Animal Rights Follow-Up

Original Article

Like Jason Steorts, I am not sure where Matthew Scully and I disagree about the proper approach to animal rights. In my book, I criticized Scully for being overly emotional and anthropomorphic in his advocacy, and disagreed with his accusation made in Dominionthat research scientists have “lost all regard for their subjects,” reducing “laboratory animals to the level of microbes or cell cultures one need not even treat as living, feeling beings at all,” a provocative claim that is not true of any legitimate research scientist. I also contended that Scully failed in Dominion to properly consider the tremendous good humans receive from animals — an issue he pointedly ignored in his review of A Rat is a Pig is a Dog is a Boy.

But I also complimented Scully in my book for demonstrating that one can support a radical approach to animal protection based on human duty. Thus on page 244, I wrote, “Dominion proves, if nothing else, that a ‘rights’ approach is unnecessary for supporting the most stringent prohibitions on the human use of animals.”

Scully seems furious with me for defending animal uses he loathes, most particularly the culling of elephant herds in the African parks. He also seems quite put out that I actually gave a fur trapper the opportunity to defend his means of earning a living. He claims that I don’t take specific stands on banning certain animal practices. But that wasn’t the point of my book. Still, I make it abundantly clear that I support proper laws against abuse and ensuring proper methods of husbandry. For example, I specifically supported the “Three Rs” in the life sciences — refinement, reduction, and replacement — which is a program that strives to reduce the numbers and uses of animals in research. I castigated Michael Vick, not only for abusing dogs, but also for debasing his own humanity in the way he tortured them. With regard to that case, I criticized a World Net Daily writer who claimed that the dogs were his property, and thus, he was free to do as he wished with them, writing that such a purely market-based approach would “permit people to torture puppies for pleasure and starve horses to death if they failed to win a race.” I supported increased research into humane slaughter — focusing at some length on the laudatory work of Prof. Temple Grandin with cattle. Indeed, I didn’t even support industrial farming, but rather noted that there were conflicting values at stake in the issue, inexpensive, nutritious food versus the treatment of the animals, writing that working out the proper balance, “requires extensive research and empirical analysis — not the hyper emotionalism of animal rights activists — so that the benefit to humans and alleged harm to animals can be assessed and balanced.”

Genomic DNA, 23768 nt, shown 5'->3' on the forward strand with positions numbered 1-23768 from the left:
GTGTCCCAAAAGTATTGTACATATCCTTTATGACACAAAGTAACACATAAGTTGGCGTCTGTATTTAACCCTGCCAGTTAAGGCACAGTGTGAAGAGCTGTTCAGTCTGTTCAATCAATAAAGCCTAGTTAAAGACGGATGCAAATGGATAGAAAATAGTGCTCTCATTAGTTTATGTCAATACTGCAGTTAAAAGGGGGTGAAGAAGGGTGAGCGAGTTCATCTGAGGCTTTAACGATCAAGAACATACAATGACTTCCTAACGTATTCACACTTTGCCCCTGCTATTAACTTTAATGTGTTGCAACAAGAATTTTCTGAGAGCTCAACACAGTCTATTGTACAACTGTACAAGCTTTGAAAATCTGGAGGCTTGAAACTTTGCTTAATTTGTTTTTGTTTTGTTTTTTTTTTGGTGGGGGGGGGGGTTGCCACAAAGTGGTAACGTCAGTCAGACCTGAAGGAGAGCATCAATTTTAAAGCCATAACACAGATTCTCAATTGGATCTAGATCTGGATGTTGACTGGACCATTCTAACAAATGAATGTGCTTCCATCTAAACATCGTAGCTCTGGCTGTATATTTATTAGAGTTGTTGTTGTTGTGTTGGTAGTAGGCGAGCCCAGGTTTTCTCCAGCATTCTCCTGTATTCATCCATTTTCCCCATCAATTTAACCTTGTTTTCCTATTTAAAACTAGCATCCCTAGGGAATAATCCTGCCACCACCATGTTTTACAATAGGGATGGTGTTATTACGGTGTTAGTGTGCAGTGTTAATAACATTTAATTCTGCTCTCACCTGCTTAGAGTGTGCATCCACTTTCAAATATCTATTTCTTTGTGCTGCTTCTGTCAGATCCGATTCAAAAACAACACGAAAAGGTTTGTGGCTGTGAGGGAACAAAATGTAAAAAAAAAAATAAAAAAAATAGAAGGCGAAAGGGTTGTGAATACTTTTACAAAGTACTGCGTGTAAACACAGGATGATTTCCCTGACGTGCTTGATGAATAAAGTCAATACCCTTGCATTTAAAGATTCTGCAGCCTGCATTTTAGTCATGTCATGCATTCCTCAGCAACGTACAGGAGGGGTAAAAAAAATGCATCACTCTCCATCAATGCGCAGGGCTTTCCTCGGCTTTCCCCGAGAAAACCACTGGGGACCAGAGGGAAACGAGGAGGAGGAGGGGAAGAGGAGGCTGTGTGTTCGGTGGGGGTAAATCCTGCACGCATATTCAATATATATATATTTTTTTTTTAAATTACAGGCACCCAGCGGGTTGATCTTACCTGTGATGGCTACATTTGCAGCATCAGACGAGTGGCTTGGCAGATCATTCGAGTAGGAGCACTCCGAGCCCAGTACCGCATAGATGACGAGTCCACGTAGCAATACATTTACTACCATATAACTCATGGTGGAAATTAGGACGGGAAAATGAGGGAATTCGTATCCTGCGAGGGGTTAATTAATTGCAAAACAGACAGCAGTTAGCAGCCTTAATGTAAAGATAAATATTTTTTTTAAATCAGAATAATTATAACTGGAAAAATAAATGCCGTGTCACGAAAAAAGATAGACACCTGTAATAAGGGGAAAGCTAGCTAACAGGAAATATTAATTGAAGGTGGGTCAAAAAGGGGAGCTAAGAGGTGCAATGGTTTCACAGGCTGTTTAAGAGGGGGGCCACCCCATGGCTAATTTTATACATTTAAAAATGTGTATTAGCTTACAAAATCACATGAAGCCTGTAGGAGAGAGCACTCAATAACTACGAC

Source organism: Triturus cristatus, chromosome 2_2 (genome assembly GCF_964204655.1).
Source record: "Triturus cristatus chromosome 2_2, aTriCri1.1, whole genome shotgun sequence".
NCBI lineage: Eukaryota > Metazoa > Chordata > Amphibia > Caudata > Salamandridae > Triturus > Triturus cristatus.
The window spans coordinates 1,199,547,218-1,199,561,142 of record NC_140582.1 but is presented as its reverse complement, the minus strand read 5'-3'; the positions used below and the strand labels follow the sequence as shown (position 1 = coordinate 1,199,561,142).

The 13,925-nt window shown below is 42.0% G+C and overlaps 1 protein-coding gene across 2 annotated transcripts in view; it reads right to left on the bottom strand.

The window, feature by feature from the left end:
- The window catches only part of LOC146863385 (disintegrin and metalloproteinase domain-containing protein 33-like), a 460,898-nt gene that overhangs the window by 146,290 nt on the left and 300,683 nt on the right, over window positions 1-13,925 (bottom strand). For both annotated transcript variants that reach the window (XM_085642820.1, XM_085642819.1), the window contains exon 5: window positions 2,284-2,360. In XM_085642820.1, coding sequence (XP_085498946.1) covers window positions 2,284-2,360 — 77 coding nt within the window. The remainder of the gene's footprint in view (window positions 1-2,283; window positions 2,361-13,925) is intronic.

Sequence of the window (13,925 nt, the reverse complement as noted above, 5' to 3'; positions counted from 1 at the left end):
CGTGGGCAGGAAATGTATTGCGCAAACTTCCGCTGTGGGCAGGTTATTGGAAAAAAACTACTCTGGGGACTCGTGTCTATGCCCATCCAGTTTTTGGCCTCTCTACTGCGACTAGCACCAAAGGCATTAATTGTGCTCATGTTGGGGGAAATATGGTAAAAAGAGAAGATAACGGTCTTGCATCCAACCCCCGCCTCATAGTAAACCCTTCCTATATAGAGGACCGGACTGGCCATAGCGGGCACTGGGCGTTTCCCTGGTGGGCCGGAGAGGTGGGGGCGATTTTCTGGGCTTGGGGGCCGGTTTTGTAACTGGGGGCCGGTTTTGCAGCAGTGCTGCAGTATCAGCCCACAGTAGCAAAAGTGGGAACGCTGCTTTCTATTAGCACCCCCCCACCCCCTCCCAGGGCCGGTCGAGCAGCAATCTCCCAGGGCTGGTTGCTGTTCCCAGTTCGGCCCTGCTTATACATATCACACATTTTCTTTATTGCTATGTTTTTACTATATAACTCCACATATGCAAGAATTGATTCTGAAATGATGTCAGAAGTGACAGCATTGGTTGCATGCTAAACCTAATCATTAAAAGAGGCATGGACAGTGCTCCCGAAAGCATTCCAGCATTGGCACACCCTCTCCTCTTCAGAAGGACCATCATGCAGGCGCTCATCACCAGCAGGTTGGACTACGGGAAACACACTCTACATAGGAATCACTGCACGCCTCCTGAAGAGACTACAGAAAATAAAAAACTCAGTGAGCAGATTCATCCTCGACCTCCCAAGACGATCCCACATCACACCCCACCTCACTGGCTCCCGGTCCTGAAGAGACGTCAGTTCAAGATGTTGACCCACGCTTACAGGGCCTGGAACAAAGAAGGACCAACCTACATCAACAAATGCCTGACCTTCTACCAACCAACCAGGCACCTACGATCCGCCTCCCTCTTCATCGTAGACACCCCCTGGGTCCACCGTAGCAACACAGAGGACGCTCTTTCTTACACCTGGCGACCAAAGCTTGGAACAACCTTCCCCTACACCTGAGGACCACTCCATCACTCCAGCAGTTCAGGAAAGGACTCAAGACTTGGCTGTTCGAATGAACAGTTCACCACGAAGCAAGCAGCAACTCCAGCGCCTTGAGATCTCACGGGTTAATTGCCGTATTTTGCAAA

What I do believe in, and stated so repeatedly, is a proper animal-welfare approach to deciding these issues. That isn’t enough for Scully. He is quite overwrought about the entire issue. My great sin, it seems, was that I didn’t rail against most uses of animals. Assuming proper standards of care, I just don’t see it that way, and perhaps therein lies the rub.

Wesley J. Smith is a senior fellow in human rights and bioethics at the Discovery Institute.

Wesley J. Smith

Chair and Senior Fellow, Center on Human Exceptionalism
Wesley J. Smith is Chair and Senior Fellow at the Discovery Institute’s Center on Human Exceptionalism. Wesley is a contributor to National Review and is the author of 14 books, in recent years focusing on human dignity, liberty, and equality. Wesley has been recognized as one of America’s premier public intellectuals on bioethics by National Journal and has been honored by the Human Life Foundation as a “Great Defender of Life” for his work against suicide and euthanasia. Wesley’s most recent book is Culture of Death: The Age of “Do Harm” Medicine, a warning about the dangers to patients of the modern bioethics movement.